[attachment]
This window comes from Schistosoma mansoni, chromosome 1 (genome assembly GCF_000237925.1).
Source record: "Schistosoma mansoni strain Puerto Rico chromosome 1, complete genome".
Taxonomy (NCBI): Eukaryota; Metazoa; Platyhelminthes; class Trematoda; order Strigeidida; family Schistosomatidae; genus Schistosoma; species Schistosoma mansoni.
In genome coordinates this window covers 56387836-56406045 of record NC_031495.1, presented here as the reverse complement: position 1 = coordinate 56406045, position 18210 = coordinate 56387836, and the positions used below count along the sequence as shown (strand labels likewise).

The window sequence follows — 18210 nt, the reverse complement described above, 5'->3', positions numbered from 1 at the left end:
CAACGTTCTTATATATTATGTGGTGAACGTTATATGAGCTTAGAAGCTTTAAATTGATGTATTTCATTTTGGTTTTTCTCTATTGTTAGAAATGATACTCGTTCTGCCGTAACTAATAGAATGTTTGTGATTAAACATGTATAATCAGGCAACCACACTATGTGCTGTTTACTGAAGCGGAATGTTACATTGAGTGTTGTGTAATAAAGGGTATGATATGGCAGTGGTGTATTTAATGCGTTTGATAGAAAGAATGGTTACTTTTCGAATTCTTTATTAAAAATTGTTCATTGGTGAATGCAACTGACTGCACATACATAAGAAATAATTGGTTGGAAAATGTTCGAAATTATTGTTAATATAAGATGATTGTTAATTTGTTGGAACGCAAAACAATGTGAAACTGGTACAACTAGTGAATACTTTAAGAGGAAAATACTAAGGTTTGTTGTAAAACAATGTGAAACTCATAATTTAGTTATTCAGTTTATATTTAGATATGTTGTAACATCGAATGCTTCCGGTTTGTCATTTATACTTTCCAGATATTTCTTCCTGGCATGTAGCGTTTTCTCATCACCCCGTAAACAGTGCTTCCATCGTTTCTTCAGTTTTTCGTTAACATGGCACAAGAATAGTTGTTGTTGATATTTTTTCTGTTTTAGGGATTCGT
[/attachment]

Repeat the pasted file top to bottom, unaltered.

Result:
This window comes from Schistosoma mansoni, chromosome 1 (genome assembly GCF_000237925.1).
Source record: "Schistosoma mansoni strain Puerto Rico chromosome 1, complete genome".
Taxonomy (NCBI): Eukaryota; Metazoa; Platyhelminthes; class Trematoda; order Strigeidida; family Schistosomatidae; genus Schistosoma; species Schistosoma mansoni.
In genome coordinates this window covers 56387836-56406045 of record NC_031495.1, presented here as the reverse complement: position 1 = coordinate 56406045, position 18210 = coordinate 56387836, and the positions used below count along the sequence as shown (strand labels likewise).

The window sequence follows — 18210 nt, the reverse complement described above, 5'->3', positions numbered from 1 at the left end:
CAACGTTCTTATATATTATGTGGTGAACGTTATATGAGCTTAGAAGCTTTAAATTGATGTATTTCATTTTGGTTTTTCTCTATTGTTAGAAATGATACTCGTTCTGCCGTAACTAATAGAATGTTTGTGATTAAACATGTATAATCAGGCAACCACACTATGTGCTGTTTACTGAAGCGGAATGTTACATTGAGTGTTGTGTAATAAAGGGTATGATATGGCAGTGGTGTATTTAATGCGTTTGATAGAAAGAATGGTTACTTTTCGAATTCTTTATTAAAAATTGTTCATTGGTGAATGCAACTGACTGCACATACATAAGAAATAATTGGTTGGAAAATGTTCGAAATTATTGTTAATATAAGATGATTGTTAATTTGTTGGAACGCAAAACAATGTGAAACTGGTACAACTAGTGAATACTTTAAGAGGAAAATACTAAGGTTTGTTGTAAAACAATGTGAAACTCATAATTTAGTTATTCAGTTTATATTTAGATATGTTGTAACATCGAATGCTTCCGGTTTGTCATTTATACTTTCCAGATATTTCTTCCTGGCATGTAGCGTTTTCTCATCACCCCGTAAACAGTGCTTCCATCGTTTCTTCAGTTTTTCGTTAACATGGCACAAGAATAGTTGTTGTTGATATTTTTTCTGTTTTAGGGATTCGT